What Does Lawful Good Even Mean Anymore?


Does anyone remember last week’s post? Anyone? No? For a refresher: Why is realistic synonymous with dark, gritty, and violent? Why is so much of our narrative going there right now? Ok. We are all caught up.

Now for today’s. Oh, it’s about the same thing. The same thing that permeates our culture on repeat. A bad record of narrative. Take a hero, make them dark. Take a hero, make them gritty. Take a hero, make them violent. Take a hero, make them evil. Please stop Dark Knighting everyone. Please stop turning everyone evil. Please. Stop.

If you can’t tell yet, this is about Captain America.

I’ll warn you now that this post is disjointed and rambling and perhaps a tiny bit emotional.

This afternoon I got a text from my sister: *whispers apprehensively* have you heard today’s marvel comics news…..?

Why yes, I had and I am tired. I am so tired. Everything about this reads so terribly. Captain America was initially created as a Blond, Blue-Eyed White Engineered Supersoldier™ to fight against the Nazi regime. Are we getting that? Are we understanding what we are doing by turning Captain into an agent of Hydra? Are we understanding what we are saying? Are we understanding the rippling damage of Nazi Captain America?

I am weary. So, so weary. Where are the people helping people?

As our conversation continued, a text asked: Why can’t we have good heroes?

Let’s talk about the cinematic universe for a moment. I’ve fought depression and anxiety for… looks at a clock, then a calendar, then my life as a general entity… forever. Most of my life has been gray. Emotions clouded. Emotions without color dulled by depression. But I remember actually tearing up at the first Captain America movie. I felt ridiculous. I don’t cry at movies. Except for The Lion King, which doesn’t count. You don’t have a soul if Mufasa’s death doesn’t affect you. That’s just a rule of media.

However, here I was staring at the screen in the theater trying not to cry because a kid from Brooklyn doesn’t like bullies no matter where they’re from. It was a glimmer of a hero who wasn’t covered in loathing sardonicism. A hero who wasn’t disillusioned with the world. A person who wanted to help people. When I watched Winter Soldier, the introduction of Falcon as a hero who helped veterans, a hero who acknowledged mental health in a mainstream comic book movie, added to the team. I didn’t cry that time. Instead, I cheered. People helping people. A whole movie full of them.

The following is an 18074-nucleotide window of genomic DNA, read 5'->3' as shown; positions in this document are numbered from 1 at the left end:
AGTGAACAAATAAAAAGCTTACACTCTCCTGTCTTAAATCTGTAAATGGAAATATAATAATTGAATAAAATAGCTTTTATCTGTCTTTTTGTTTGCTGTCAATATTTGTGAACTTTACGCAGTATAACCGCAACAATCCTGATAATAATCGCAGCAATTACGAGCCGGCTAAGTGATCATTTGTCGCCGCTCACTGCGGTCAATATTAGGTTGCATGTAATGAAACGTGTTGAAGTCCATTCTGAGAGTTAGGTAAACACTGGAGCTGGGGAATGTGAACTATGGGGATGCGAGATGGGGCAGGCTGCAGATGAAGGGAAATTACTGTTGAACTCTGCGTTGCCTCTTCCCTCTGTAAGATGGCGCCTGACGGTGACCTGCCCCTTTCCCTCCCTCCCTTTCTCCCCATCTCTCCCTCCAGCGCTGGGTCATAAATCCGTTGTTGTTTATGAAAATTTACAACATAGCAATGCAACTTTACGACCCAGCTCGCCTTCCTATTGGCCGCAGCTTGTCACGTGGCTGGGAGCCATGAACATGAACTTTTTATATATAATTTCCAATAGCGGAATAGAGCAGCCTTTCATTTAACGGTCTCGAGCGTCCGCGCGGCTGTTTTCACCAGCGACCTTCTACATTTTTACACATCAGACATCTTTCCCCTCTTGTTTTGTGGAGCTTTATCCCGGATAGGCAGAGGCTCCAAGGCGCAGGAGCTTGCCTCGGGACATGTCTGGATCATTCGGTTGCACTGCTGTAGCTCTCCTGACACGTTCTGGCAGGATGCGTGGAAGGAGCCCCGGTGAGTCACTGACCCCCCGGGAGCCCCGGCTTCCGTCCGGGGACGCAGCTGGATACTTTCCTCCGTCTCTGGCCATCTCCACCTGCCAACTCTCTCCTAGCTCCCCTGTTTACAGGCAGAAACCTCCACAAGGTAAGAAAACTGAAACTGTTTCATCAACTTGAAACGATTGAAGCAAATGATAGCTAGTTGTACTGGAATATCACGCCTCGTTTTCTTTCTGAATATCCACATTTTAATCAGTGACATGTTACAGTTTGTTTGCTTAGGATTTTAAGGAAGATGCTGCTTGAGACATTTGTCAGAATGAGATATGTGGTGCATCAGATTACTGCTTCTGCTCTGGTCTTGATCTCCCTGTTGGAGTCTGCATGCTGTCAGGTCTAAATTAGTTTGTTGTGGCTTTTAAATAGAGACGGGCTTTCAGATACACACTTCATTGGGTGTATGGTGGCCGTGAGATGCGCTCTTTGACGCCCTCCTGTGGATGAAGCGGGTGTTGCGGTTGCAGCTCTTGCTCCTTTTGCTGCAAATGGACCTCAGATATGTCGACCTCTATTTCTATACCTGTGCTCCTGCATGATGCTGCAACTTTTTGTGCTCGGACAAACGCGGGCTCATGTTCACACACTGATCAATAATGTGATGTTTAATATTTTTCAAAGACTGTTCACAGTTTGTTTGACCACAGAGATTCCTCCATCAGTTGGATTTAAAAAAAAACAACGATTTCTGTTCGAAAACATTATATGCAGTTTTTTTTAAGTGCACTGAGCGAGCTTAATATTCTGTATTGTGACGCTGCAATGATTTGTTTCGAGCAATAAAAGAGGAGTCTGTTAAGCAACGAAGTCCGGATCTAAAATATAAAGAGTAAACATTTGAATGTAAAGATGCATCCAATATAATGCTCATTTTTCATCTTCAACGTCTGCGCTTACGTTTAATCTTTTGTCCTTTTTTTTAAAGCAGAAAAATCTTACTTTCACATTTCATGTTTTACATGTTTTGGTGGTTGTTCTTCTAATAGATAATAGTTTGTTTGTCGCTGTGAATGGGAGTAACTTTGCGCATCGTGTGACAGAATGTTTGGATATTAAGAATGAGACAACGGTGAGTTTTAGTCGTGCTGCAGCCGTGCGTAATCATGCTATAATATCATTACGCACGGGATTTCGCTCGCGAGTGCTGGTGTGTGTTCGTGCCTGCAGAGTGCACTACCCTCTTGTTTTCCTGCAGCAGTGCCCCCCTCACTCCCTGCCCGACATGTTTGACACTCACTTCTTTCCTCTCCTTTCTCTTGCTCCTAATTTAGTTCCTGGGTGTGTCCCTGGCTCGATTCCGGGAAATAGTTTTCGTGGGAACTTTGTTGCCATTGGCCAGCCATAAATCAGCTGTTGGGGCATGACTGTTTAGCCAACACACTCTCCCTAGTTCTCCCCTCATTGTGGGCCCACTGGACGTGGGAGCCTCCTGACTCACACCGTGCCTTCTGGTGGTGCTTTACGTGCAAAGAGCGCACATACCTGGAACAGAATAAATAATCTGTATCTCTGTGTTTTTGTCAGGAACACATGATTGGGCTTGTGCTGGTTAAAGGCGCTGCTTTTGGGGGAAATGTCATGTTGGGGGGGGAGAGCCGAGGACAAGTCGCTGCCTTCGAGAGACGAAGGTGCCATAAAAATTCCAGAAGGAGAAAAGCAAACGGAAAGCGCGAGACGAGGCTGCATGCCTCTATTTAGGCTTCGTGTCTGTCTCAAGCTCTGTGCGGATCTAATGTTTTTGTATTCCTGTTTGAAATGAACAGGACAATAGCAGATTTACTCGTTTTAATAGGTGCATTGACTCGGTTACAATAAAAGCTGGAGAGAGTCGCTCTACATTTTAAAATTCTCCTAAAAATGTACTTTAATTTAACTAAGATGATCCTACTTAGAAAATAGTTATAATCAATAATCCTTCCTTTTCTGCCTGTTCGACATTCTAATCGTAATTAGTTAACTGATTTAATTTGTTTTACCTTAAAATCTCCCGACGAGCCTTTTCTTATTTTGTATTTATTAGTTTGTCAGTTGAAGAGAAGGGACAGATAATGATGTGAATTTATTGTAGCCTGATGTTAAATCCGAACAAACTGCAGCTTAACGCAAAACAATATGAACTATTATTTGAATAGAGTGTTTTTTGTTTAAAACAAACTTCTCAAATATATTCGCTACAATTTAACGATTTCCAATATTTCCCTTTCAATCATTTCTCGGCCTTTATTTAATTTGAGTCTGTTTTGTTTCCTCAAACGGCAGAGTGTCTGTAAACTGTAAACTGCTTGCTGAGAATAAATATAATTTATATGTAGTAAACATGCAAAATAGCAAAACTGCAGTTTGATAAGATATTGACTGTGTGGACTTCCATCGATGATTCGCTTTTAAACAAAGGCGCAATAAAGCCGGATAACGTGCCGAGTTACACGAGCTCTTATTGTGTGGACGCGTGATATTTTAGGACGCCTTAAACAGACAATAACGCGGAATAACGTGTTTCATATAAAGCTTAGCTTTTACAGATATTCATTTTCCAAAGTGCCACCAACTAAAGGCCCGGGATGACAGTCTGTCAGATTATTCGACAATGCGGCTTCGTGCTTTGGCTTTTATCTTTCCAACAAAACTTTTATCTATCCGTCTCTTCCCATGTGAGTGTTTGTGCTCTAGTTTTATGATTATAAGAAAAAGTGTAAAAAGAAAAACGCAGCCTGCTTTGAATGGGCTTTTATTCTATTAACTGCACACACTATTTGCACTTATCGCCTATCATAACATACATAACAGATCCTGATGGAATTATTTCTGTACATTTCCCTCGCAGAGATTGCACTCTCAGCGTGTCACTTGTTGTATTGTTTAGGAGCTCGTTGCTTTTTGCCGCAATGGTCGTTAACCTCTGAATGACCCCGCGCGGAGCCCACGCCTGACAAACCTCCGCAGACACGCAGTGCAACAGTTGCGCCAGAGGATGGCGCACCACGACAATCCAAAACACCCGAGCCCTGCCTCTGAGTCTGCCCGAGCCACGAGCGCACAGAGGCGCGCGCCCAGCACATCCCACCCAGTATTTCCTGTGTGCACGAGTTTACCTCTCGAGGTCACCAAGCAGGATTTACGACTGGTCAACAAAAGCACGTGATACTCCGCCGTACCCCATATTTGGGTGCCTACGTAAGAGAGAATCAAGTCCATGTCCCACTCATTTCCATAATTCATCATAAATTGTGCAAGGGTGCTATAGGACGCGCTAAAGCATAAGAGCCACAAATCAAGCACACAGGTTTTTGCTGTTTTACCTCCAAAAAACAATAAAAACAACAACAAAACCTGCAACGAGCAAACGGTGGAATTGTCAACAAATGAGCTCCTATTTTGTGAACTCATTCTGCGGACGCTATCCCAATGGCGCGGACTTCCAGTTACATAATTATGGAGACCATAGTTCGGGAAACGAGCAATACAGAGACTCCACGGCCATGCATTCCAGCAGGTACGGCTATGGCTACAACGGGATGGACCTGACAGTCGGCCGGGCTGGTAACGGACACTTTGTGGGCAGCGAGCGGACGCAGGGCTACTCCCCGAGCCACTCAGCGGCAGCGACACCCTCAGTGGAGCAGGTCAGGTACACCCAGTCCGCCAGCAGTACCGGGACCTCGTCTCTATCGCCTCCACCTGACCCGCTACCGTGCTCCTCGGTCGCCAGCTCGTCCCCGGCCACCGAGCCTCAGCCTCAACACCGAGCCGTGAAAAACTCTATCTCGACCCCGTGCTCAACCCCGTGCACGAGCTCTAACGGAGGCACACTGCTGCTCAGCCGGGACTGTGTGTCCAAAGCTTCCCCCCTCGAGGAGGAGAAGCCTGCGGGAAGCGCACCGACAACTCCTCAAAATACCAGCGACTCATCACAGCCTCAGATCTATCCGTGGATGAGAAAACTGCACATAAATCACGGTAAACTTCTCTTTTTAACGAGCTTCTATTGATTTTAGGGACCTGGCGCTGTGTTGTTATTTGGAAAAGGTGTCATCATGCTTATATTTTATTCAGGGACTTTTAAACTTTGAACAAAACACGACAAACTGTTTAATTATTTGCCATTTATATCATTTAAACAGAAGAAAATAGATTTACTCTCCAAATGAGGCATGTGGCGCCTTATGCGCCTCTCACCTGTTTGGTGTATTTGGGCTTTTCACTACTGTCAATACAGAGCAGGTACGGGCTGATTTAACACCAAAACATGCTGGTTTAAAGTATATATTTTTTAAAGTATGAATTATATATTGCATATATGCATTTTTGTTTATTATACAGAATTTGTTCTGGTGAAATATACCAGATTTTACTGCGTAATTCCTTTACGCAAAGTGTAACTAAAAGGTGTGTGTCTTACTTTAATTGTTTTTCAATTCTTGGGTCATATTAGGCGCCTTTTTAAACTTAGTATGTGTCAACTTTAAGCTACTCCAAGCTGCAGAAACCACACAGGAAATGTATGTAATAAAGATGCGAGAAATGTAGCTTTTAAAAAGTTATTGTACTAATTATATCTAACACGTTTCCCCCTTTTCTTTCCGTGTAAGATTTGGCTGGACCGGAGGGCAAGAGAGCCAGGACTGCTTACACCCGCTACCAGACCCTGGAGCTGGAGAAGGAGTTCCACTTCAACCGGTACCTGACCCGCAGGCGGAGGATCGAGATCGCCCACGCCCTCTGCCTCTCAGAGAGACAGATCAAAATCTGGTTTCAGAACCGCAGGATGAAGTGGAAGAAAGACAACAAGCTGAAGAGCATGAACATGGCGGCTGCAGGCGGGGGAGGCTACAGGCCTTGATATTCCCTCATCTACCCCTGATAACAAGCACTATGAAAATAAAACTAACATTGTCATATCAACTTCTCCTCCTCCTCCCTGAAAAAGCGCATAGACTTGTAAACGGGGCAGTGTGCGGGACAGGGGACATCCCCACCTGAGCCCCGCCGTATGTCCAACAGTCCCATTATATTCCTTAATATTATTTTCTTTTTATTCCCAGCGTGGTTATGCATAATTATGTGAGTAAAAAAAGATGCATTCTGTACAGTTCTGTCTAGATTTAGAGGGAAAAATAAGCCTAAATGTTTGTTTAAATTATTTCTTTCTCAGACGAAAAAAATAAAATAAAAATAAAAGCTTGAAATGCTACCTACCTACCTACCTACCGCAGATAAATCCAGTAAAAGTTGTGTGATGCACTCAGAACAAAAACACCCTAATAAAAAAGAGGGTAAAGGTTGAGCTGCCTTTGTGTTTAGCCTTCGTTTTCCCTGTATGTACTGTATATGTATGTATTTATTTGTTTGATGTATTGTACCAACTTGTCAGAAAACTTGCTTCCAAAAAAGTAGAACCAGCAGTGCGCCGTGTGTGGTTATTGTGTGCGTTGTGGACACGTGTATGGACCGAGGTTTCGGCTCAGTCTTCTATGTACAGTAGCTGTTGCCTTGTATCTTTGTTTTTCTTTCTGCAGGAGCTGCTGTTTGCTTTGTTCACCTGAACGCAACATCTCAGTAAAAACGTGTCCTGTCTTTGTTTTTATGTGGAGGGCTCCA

As our conversation turned to all caps my sister, who is also our familial Dungeon Master, chimed in with: WHAT DOES LAWFUL GOOD EVEN MEAN ANYMORE?

For a bit of background, she just threw our characters into a dungeon and handed us new character sheets. Our old characters were darker, grittier… I was playing a former assassin turned good. Actually now that I think about it, I was basically playing the creepy druidic, tiefling version of the Winter Soldier. Most of our final decision making was made by the half-drow rogue. Our last game deteriorated into a 30 minutes discussion of the morality of killing an goblin. Darker. Edgier. We fell dice first into the trap of dark, gritty narrative.

I’m now playing as a high elf bard who is the ridiculous child of Awful Fantasy and Guy In Your MFA. We have a trash talking barbarian from the bunny clan. We have Pun Isher, the pun slinging gnome. Each of them are lawful good. They are lawful good, but still have differing personalities and opinions. We can still create interesting stories even if we all are for all purposes “good.” We are playing as people helping people divorced from needing a dark past and a gritty future.  

Finally, a text quipped: I don’t like bullies, that includes Marvel writers!

So much of our life is sculpted by media, by storytelling. We learn through narrative. We learn through history. We learn through the stories of others and our own. We need stories. Diverse stories. Stories that question the norm. Stories that show the good and the bad. Stories that find glimmers of hope for everyone.

We don’t need Nazi Captain America.

Author: authorialfuries

A literary dragon hoarding words like treasures.

3 thoughts on “What Does Lawful Good Even Mean Anymore?”

  1. I am not sure what Marvel was thinking. Perhaps a reflection of our current culture that doesn’t trust anyone. Easy to see why, but also saddens me that we can’t or don’t want heroes anymore. The anti-hero is king at the moment.

    When I think of lawful good, I think of the half angel paladin I played for a long time. A woman struggling with her identity and coming to terms with what she was, while humbling wielding sword and shield to help the downtrodden.

    Can’t even imagine a character like that around today.

    Liked by 1 person

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